“The Method” was a revolutionary acting style developed by a Russian teacher named Konstantin Stanislavski in the late 1800’s. A pillar of this method was to bring the actor’s life experience into what the character was going through on stage. If an actor was playing a diver, for example, they may want to practice diving from a ten-meter platform. That said, if an actor is afraid of heights while their character is not, they can practice on the three-meter platform, then imagine what a ten-meter might be like. The whole point is for these experiences to inform the actor for the character.
A good recent example of using Stanislavsky’s method is Margot Robbie in I, Tonya. In order to play a professional figure skater, Robbie trained for three months just as a pro skater would. Even though Robbie didn’t train as long as Tonya Harding did in real life, the experience gave Robbie insight into the daily challenges and demands placed on a top athlete.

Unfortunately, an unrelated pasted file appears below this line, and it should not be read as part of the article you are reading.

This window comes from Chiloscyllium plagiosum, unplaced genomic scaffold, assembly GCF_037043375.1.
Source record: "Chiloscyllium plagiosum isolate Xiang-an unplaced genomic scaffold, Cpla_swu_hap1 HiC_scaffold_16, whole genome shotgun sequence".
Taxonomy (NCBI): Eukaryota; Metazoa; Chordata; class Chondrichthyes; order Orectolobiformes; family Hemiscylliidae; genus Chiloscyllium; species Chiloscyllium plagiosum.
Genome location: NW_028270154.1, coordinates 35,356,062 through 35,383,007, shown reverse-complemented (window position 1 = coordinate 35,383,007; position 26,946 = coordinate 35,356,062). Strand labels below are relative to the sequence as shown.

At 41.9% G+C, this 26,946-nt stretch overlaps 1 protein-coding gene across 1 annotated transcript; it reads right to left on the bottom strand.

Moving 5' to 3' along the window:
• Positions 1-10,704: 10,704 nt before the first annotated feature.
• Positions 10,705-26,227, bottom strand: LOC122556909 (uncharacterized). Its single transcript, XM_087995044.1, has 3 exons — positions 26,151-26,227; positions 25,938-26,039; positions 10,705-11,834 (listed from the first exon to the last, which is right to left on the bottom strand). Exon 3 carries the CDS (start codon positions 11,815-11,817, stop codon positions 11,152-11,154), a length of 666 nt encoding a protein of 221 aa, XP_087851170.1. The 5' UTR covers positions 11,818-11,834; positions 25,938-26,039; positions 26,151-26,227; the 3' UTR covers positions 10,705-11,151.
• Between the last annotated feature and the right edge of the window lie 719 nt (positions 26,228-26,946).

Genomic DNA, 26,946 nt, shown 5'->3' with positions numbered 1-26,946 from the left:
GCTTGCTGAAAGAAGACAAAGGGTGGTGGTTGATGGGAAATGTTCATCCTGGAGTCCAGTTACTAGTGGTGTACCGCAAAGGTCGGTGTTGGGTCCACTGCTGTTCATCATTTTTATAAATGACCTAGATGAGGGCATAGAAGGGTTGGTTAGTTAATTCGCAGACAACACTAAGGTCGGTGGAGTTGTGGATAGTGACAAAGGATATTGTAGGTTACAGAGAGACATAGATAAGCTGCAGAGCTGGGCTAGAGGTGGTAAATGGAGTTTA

An example of what NOT to do is Jared Leto’s performance in Suicide Squad. Leto infamously sent dead animals and used sanitary products to his costars. This had nothing to do with the version of The Joker within that film, and offered him no information for his role. He was just being a jerk.
Long story short, method acting has its purpose, but some people abuse it.
This Cannes-selected indie flick is supposed to be a good time. I wouldn’t know; the only joy I’ve ever experienced as a millennial is when I got my participation ribbons as a kid.
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